Biodiversity and Conservation

, Volume 16, Issue 13, pp 3755–3780

Are important bird areas and special protected areas enough for conservation?: the case of Bonelli’s eagle in a Mediterranean area

Authors

    • “Cavanilles” Institute of Biodiversity and Evolutionary BiologyUniversity of Valencia
    • Estación Biológica Terra Natura (CIBIO - Fundación Terra Natura)Universidad de Alicante
  • Clara García-Ripollés
    • Plaza Jesús de Medinaceli 6-3°-14
  • Álvaro Soutullo
    • Estación Biológica Terra Natura (CIBIO - Fundación Terra Natura)Universidad de Alicante
  • Luis Cadahía
    • Estación Biológica Terra Natura (CIBIO - Fundación Terra Natura)Universidad de Alicante
  • Vicente Urios
    • Estación Biológica Terra Natura (CIBIO - Fundación Terra Natura)Universidad de Alicante
Original Paper

DOI: 10.1007/s10531-007-9179-1

Cite this article as:
López-López, P., García-Ripollés, C., Soutullo, Á. et al. Biodivers Conserv (2007) 16: 3755. doi:10.1007/s10531-007-9179-1

Abstract

The Bonelli’s eagle (BE) is considered by the European Union as a high-priority species for conservation in the Valencian Community (East of Spain). However, in 2006 the European Union opened a legal procedure against the Spanish Kingdom, accused of lacking of an adequate network of special protected areas (SPAs) to preserve the BE in the region. Here we evaluate whether important bird areas (IBAs) and SPAs network is enough to preserve this species, on the basis of a thorough analysis of habitat preferences. A GAP analysis is performed to conduct a revision of current SPAs and BirdLife proposed IBAs. Our results suggest that the current network of SPAs becomes insufficient to protect the BE. The IBAs network, although improves the current network of SPAs, increasing the percentage of BE potential habitat included, also results inadequate. We propose a new SPAs network according to the potential suitable habitat for the species. Given the trade-off between financial investment and the conservation of biodiversity, we propose to maximize the surface of potential habitat included in the protected network minimizing the surface of the region that would be necessary to protect, thus avoiding an unnecessary expense and otherwise unrealistic results.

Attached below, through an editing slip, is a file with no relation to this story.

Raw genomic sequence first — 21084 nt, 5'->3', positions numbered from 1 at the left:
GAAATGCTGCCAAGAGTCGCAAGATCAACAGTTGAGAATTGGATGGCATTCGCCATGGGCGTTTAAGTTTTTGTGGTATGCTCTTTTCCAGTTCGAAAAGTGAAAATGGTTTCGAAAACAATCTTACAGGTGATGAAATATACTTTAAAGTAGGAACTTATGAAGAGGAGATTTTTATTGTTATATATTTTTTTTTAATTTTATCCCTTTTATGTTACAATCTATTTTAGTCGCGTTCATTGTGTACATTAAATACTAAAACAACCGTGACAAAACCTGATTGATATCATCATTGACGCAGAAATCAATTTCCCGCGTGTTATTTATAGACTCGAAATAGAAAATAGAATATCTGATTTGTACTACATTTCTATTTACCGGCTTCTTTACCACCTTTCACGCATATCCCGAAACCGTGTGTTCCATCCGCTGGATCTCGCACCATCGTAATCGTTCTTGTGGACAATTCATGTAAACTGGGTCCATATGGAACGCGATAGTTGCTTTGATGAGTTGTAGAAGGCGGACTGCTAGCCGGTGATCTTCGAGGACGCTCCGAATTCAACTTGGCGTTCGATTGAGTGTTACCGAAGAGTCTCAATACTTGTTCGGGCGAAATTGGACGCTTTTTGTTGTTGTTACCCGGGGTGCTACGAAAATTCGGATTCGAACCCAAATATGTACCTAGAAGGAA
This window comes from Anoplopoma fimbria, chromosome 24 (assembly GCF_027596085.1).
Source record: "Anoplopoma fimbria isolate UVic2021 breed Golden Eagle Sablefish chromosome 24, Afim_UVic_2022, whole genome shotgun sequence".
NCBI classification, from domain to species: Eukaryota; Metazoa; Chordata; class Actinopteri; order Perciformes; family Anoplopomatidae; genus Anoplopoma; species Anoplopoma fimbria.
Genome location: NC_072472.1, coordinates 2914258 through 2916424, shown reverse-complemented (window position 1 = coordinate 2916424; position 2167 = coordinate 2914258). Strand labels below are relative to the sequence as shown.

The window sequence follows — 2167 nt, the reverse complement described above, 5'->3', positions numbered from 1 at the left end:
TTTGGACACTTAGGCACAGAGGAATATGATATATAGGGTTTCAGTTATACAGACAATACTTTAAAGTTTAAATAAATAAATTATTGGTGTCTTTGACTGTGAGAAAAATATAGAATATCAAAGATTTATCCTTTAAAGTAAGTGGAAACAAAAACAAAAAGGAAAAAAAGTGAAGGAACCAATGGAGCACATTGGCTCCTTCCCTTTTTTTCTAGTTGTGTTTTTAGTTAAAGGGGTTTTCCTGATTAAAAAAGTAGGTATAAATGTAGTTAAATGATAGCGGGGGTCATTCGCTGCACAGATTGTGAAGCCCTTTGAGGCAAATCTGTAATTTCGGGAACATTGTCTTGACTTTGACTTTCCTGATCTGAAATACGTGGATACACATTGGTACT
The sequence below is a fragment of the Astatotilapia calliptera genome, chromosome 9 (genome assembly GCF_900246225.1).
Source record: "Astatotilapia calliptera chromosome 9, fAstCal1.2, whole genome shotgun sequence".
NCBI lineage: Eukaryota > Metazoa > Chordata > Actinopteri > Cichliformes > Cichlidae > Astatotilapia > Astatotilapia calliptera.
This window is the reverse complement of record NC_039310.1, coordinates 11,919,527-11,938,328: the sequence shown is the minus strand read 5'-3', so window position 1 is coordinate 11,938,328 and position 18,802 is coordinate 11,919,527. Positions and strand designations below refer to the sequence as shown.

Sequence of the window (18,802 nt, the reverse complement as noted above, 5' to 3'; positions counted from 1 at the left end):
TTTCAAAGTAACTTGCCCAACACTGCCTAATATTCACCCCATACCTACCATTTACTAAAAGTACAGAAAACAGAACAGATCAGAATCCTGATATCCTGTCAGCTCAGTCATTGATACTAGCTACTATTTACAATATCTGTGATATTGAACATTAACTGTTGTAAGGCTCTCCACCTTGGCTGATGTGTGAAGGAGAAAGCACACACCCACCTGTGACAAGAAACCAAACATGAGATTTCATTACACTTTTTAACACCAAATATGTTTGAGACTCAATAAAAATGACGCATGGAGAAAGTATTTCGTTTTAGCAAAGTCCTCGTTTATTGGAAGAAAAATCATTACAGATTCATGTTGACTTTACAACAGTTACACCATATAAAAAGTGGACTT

Keywords

GAP analysisGISHabitat selectionHieraaetus fasciatusPredictive modelsRaptorsSpain

Copyright information

© Springer Science+Business Media, Inc. 2007